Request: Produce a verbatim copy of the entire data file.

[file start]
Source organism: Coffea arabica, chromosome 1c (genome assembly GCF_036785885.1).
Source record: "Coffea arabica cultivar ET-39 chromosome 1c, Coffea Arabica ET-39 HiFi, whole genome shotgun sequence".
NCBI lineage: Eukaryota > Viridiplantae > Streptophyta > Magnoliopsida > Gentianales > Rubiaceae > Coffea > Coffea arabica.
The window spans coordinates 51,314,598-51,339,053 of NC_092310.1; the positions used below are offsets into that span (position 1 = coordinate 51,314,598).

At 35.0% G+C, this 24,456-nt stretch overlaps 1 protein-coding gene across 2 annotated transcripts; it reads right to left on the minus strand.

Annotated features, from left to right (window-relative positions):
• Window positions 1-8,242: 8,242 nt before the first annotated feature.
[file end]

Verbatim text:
Source organism: Coffea arabica, chromosome 1c (genome assembly GCF_036785885.1).
Source record: "Coffea arabica cultivar ET-39 chromosome 1c, Coffea Arabica ET-39 HiFi, whole genome shotgun sequence".
NCBI lineage: Eukaryota > Viridiplantae > Streptophyta > Magnoliopsida > Gentianales > Rubiaceae > Coffea > Coffea arabica.
The window spans coordinates 51,314,598-51,339,053 of NC_092310.1; the positions used below are offsets into that span (position 1 = coordinate 51,314,598).

At 35.0% G+C, this 24,456-nt stretch overlaps 1 protein-coding gene across 2 annotated transcripts; it reads right to left on the minus strand.

Annotated features, from left to right (window-relative positions):
• Window positions 1-8,242: 8,242 nt before the first annotated feature.